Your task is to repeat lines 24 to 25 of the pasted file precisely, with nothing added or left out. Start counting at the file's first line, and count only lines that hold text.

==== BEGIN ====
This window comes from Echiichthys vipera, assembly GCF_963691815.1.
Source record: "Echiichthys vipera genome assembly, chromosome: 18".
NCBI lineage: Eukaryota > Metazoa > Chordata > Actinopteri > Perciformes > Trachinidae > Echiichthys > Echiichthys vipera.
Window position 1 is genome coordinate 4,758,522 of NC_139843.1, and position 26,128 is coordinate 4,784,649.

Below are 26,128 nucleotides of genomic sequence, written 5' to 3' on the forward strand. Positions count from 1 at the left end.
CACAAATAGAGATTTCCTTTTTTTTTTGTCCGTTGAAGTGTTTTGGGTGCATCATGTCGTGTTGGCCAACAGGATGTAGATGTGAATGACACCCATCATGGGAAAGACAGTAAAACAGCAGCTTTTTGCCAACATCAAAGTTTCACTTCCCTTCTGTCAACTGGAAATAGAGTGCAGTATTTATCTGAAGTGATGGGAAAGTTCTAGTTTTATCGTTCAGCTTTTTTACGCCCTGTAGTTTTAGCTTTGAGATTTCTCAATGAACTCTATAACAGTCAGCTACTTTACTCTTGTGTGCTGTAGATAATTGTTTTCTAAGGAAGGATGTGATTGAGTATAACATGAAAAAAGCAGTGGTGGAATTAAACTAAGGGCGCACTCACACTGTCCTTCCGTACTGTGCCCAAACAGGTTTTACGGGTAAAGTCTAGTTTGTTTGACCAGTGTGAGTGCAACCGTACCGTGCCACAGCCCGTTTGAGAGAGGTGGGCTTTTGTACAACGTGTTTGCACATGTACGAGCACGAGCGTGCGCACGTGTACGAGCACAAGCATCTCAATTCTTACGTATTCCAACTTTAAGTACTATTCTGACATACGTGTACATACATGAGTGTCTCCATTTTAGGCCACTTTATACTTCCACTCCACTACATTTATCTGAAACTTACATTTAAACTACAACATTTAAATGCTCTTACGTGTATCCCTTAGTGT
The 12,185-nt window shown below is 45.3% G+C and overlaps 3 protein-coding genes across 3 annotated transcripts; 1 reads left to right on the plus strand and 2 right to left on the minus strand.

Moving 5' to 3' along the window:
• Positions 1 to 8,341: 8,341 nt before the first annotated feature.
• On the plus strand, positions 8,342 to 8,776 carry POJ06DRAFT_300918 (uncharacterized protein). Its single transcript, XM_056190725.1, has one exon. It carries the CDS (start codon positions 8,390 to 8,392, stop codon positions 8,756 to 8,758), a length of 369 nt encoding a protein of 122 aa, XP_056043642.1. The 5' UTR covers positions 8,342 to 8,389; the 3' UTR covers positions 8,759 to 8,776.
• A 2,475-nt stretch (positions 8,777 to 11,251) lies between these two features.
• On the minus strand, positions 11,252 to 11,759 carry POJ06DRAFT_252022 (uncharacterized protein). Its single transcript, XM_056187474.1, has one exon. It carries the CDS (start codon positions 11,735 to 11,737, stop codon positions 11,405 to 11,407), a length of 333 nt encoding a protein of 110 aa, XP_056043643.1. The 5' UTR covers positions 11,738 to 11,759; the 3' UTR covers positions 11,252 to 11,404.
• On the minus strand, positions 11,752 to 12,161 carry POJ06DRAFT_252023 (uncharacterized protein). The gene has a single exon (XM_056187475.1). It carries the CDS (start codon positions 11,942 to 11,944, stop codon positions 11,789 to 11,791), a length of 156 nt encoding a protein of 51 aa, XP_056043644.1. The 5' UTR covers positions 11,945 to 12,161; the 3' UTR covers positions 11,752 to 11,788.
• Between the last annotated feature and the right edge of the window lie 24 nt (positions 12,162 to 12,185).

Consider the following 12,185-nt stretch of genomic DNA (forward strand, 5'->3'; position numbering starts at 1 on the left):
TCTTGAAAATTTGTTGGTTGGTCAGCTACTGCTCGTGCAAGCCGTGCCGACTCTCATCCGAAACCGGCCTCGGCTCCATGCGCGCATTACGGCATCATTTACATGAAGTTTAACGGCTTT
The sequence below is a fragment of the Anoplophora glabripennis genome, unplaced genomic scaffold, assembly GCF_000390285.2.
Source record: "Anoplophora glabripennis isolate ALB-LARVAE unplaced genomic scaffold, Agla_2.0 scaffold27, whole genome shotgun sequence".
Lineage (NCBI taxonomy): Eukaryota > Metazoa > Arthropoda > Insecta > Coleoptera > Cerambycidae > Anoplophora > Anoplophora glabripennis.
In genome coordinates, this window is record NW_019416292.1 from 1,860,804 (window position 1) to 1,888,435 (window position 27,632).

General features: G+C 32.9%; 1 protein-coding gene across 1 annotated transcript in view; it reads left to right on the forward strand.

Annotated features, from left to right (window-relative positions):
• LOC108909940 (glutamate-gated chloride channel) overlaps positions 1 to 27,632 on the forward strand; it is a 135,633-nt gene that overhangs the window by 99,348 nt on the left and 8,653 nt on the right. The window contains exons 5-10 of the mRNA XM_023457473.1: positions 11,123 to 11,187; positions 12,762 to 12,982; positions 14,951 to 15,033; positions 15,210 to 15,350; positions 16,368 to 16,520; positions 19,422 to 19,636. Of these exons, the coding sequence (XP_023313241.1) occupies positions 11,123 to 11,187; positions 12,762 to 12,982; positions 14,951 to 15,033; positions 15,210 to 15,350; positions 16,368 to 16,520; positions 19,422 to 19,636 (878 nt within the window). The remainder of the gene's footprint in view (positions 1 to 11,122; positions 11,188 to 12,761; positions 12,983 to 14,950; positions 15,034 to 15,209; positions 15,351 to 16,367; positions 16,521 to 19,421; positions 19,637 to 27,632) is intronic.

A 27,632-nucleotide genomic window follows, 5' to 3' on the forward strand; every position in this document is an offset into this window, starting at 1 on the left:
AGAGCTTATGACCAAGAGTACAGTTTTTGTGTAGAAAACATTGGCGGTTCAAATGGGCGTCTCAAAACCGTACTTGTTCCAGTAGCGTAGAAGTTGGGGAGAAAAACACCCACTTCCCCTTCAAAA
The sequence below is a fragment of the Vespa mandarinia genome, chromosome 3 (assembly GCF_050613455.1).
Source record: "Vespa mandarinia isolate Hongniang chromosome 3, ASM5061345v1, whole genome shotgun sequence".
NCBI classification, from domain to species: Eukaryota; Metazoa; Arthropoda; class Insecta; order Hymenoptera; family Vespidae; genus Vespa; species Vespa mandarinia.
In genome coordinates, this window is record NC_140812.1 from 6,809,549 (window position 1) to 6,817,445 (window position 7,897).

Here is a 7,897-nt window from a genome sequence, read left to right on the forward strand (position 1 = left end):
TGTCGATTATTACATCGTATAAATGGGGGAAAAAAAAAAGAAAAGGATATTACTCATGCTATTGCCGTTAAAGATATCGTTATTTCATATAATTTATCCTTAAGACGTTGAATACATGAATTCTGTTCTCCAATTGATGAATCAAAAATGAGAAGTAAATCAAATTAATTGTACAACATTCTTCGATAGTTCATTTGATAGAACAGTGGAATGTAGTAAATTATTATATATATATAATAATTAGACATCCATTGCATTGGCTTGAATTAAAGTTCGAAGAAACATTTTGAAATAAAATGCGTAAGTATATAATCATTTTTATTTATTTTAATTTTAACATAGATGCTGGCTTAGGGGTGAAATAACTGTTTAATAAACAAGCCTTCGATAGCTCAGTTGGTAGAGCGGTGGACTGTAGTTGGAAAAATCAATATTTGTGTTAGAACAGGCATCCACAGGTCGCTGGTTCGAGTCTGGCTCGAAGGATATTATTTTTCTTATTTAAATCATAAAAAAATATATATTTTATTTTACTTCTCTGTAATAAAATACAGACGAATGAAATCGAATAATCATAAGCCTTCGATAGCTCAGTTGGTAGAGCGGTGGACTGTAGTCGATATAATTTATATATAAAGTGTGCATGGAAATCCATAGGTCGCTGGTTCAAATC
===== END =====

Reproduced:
A 27,632-nucleotide genomic window follows, 5' to 3' on the forward strand; every position in this document is an offset into this window, starting at 1 on the left:
AGAGCTTATGACCAAGAGTACAGTTTTTGTGTAGAAAACATTGGCGGTTCAAATGGGCGTCTCAAAACCGTACTTGTTCCAGTAGCGTAGAAGTTGGGGAGAAAAACACCCACTTCCCCTTCAAAA